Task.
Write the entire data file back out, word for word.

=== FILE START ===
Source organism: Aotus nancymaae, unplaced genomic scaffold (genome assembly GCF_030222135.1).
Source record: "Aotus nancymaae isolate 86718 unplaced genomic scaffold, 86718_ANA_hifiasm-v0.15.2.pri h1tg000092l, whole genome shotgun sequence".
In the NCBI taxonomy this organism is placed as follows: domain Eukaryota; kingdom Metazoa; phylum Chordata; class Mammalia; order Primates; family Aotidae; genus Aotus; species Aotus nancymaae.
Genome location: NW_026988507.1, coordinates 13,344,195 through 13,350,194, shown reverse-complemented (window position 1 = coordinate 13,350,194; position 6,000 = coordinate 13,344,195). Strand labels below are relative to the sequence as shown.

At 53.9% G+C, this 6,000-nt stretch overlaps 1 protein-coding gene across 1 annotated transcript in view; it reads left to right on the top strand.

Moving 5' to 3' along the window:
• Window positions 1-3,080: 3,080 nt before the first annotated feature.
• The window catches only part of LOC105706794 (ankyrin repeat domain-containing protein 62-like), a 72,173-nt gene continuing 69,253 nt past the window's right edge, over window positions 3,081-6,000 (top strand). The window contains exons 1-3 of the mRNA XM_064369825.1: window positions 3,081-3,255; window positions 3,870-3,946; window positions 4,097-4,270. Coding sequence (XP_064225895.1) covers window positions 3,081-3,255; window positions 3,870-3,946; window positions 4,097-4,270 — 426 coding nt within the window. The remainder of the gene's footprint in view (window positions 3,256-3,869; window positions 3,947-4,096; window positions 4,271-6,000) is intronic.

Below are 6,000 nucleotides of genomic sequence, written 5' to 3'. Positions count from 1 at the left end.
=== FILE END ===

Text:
Source organism: Aotus nancymaae, unplaced genomic scaffold (genome assembly GCF_030222135.1).
Source record: "Aotus nancymaae isolate 86718 unplaced genomic scaffold, 86718_ANA_hifiasm-v0.15.2.pri h1tg000092l, whole genome shotgun sequence".
In the NCBI taxonomy this organism is placed as follows: domain Eukaryota; kingdom Metazoa; phylum Chordata; class Mammalia; order Primates; family Aotidae; genus Aotus; species Aotus nancymaae.
Genome location: NW_026988507.1, coordinates 13,344,195 through 13,350,194, shown reverse-complemented (window position 1 = coordinate 13,350,194; position 6,000 = coordinate 13,344,195). Strand labels below are relative to the sequence as shown.

At 53.9% G+C, this 6,000-nt stretch overlaps 1 protein-coding gene across 1 annotated transcript in view; it reads left to right on the top strand.

Moving 5' to 3' along the window:
• Window positions 1-3,080: 3,080 nt before the first annotated feature.
• The window catches only part of LOC105706794 (ankyrin repeat domain-containing protein 62-like), a 72,173-nt gene continuing 69,253 nt past the window's right edge, over window positions 3,081-6,000 (top strand). The window contains exons 1-3 of the mRNA XM_064369825.1: window positions 3,081-3,255; window positions 3,870-3,946; window positions 4,097-4,270. Coding sequence (XP_064225895.1) covers window positions 3,081-3,255; window positions 3,870-3,946; window positions 4,097-4,270 — 426 coding nt within the window. The remainder of the gene's footprint in view (window positions 3,256-3,869; window positions 3,947-4,096; window positions 4,271-6,000) is intronic.

Below are 6,000 nucleotides of genomic sequence, written 5' to 3'. Positions count from 1 at the left end.